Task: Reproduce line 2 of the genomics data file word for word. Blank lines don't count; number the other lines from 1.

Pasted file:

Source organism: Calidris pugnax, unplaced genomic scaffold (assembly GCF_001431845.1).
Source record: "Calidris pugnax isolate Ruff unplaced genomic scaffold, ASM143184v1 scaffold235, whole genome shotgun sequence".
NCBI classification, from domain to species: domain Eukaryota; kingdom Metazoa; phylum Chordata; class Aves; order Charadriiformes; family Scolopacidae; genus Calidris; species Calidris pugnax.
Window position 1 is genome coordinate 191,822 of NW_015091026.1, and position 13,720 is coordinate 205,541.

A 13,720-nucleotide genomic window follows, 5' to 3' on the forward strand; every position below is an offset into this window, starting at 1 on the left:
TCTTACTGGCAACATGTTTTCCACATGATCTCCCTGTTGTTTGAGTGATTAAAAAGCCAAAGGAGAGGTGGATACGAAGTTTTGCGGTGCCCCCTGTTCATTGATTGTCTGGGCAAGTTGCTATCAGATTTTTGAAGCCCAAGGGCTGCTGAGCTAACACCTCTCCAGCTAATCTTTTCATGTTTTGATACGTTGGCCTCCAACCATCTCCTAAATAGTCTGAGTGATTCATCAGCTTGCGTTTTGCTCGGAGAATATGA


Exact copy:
Source record: "Calidris pugnax isolate Ruff unplaced genomic scaffold, ASM143184v1 scaffold235, whole genome shotgun sequence".